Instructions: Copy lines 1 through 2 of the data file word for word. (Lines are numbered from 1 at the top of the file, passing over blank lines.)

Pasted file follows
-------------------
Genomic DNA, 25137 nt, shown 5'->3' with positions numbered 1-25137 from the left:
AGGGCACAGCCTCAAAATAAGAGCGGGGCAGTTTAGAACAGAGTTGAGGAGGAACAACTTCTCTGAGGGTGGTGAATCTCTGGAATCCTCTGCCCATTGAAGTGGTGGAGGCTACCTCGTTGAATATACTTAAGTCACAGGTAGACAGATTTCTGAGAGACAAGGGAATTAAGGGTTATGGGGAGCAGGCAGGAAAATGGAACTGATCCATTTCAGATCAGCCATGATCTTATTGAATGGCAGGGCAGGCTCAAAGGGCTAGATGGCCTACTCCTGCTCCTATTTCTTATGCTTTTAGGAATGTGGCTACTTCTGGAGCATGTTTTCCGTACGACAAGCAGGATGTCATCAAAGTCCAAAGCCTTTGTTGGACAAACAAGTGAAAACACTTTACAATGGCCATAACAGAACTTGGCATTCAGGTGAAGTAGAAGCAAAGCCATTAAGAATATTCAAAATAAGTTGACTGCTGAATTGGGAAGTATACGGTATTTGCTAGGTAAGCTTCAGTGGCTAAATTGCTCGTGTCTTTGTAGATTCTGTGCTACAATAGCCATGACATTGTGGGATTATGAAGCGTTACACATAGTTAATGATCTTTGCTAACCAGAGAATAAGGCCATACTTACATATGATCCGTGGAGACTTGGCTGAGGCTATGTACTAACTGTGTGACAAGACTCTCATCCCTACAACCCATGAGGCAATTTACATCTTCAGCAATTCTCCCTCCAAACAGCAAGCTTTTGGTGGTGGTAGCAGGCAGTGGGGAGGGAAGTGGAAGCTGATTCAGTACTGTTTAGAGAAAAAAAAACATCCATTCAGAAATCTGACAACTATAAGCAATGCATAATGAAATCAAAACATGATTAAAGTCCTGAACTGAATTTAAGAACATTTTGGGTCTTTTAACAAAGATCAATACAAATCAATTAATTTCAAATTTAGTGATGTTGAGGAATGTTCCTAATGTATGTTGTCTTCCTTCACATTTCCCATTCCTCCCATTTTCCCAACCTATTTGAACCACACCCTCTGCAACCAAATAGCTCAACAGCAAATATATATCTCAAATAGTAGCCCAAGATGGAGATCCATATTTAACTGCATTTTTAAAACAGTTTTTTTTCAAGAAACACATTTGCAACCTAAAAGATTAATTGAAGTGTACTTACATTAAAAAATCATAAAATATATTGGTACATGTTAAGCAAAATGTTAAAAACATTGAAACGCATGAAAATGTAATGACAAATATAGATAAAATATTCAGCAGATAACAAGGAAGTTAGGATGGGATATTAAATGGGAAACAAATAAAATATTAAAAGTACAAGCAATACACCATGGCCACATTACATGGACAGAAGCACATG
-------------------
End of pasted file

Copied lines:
Genomic DNA, 25137 nt, shown 5'->3' with positions numbered 1-25137 from the left:
AGGGCACAGCCTCAAAATAAGAGCGGGGCAGTTTAGAACAGAGTTGAGGAGGAACAACTTCTCTGAGGGTGGTGAATCTCTGGAATCCTCTGCCCATTGAAGTGGTGGAGGCTACCTCGTTGAATATACTTAAGTCACAGGTAGACAGATTTCTGAGAGACAAGGGAATTAAGGGTTATGGGGAGCAGGCAGGAAAATGGAACTGATCCATTTCAGATCAGCCATGATCTTATTGAATGGCAGGGCAGGCTCAAAGGGCTAGATGGCCTACTCCTGCTCCTATTTCTTATGCTTTTAGGAATGTGGCTACTTCTGGAGCATGTTTTCCGTACGACAAGCAGGATGTCATCAAAGTCCAAAGCCTTTGTTGGACAAACAAGTGAAAACACTTTACAATGGCCATAACAGAACTTGGCATTCAGGTGAAGTAGAAGCAAAGCCATTAAGAATATTCAAAATAAGTTGACTGCTGAATTGGGAAGTATACGGTATTTGCTAGGTAAGCTTCAGTGGCTAAATTGCTCGTGTCTTTGTAGATTCTGTGCTACAATAGCCATGACATTGTGGGATTATGAAGCGTTACACATAGTTAATGATCTTTGCTAACCAGAGAATAAGGCCATACTTACATATGATCCGTGGAGACTTGGCTGAGGCTATGTACTAACTGTGTGACAAGACTCTCATCCCTACAACCCATGAGGCAATTTACATCTTCAGCAATTCTCCCTCCAAACAGCAAGCTTTTGGTGGTGGTAGCAGGCAGTGGGGAGGGAAGTGGAAGCTGATTCAGTACTGTTTAGAGAAAAAAAAACATCCATTCAGAAATCTGACAACTATAAGCAATGCATAATGAAATCAAAACATGATTAAAGTCCTGAACTGAATTTAAGAACATTTTGGGTCTTTTAACAAAGATCAATACAAATCAATTAATTTCAAATTTAGTGATGTTGAGGAATGTTCCTAATGTATGTTGTCTTCCTTCACATTTCCCATTCCTCCCATTTTCCCAACCTATTTGAACCACACCCTCTGCAACCAAATAGCTCAACAGCAAATATATATCTCAAATAGTAGCCCAAGATGGAGATCCATATTTAACTGCATTTTTAAAACAGTTTTTTTTCAAGAAACACATTTGCAACCTAAAAGATTAATTGAAGTGTACTTACATTAAAAAATCATAAAATATATTGGTACATGTTAAGCAAAATGTTAAAAACATTGAAACGCATGAAAATGTAATGACAAATATAGATAAAATATTCAGCAGATAACAAGGAAGTTAGGATGGGATATTAAATGGGAAACAAATAAAATATTAAAAGTACAAGCAATACACCATGGCCACATTACATGGACAGAAGCACATG